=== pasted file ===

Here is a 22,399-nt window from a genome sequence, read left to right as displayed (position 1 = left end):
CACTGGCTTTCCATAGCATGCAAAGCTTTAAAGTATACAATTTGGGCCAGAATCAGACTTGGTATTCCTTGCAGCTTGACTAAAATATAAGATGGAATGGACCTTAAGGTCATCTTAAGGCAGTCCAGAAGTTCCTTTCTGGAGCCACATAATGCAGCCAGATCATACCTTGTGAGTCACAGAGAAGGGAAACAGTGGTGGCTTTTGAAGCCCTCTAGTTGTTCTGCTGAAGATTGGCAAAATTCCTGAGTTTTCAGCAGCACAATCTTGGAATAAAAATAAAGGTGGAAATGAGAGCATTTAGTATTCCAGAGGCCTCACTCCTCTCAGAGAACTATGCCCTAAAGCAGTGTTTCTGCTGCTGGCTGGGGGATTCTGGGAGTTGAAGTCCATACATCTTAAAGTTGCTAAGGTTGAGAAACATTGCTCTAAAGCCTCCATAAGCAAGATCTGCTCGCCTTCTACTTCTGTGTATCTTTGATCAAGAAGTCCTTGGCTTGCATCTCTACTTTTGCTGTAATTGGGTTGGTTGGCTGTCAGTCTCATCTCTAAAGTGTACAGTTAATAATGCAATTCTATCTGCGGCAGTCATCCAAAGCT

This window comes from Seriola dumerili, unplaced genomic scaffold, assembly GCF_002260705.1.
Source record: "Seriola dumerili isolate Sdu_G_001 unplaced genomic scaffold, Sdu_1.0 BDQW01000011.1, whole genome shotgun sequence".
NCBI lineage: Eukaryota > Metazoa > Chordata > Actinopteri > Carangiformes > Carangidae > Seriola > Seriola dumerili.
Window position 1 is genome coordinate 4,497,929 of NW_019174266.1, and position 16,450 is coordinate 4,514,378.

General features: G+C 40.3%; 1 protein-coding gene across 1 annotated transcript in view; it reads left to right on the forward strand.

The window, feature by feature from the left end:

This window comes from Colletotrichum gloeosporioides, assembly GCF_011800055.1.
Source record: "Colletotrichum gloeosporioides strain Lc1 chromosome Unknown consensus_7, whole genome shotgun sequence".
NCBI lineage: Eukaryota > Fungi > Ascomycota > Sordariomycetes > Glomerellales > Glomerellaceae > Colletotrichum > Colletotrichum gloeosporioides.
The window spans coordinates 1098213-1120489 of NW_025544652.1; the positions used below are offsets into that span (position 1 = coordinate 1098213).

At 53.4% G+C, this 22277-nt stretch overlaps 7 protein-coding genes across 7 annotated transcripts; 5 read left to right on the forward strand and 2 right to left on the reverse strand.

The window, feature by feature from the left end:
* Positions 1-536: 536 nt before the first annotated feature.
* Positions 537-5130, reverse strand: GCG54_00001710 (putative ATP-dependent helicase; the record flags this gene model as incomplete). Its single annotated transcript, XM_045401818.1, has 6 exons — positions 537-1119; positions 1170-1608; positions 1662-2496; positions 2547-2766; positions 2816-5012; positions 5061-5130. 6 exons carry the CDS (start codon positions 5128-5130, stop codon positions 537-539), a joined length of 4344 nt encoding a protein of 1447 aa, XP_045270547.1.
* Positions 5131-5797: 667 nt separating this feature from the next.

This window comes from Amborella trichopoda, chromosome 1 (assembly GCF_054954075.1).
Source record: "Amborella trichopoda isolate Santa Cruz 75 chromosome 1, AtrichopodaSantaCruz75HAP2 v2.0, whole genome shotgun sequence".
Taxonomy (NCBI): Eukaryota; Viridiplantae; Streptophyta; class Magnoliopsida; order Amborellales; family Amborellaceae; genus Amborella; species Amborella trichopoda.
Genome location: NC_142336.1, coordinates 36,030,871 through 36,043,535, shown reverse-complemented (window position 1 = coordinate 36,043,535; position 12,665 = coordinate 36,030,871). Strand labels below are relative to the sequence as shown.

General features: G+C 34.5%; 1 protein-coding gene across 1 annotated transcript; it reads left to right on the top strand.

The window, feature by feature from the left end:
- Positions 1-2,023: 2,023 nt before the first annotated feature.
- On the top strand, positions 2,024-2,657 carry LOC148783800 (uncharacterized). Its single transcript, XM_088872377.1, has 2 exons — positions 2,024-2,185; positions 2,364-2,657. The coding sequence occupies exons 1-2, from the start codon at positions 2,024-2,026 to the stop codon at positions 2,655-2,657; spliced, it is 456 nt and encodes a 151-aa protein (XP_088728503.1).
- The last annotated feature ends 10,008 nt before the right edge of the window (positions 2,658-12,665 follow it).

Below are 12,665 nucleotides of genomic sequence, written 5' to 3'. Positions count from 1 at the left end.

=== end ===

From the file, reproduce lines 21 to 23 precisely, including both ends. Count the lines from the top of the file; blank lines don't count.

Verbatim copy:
Genome location: NC_142336.1, coordinates 36,030,871 through 36,043,535, shown reverse-complemented (window position 1 = coordinate 36,043,535; position 12,665 = coordinate 36,030,871). Strand labels below are relative to the sequence as shown.

General features: G+C 34.5%; 1 protein-coding gene across 1 annotated transcript; it reads left to right on the top strand.

The window, feature by feature from the left end: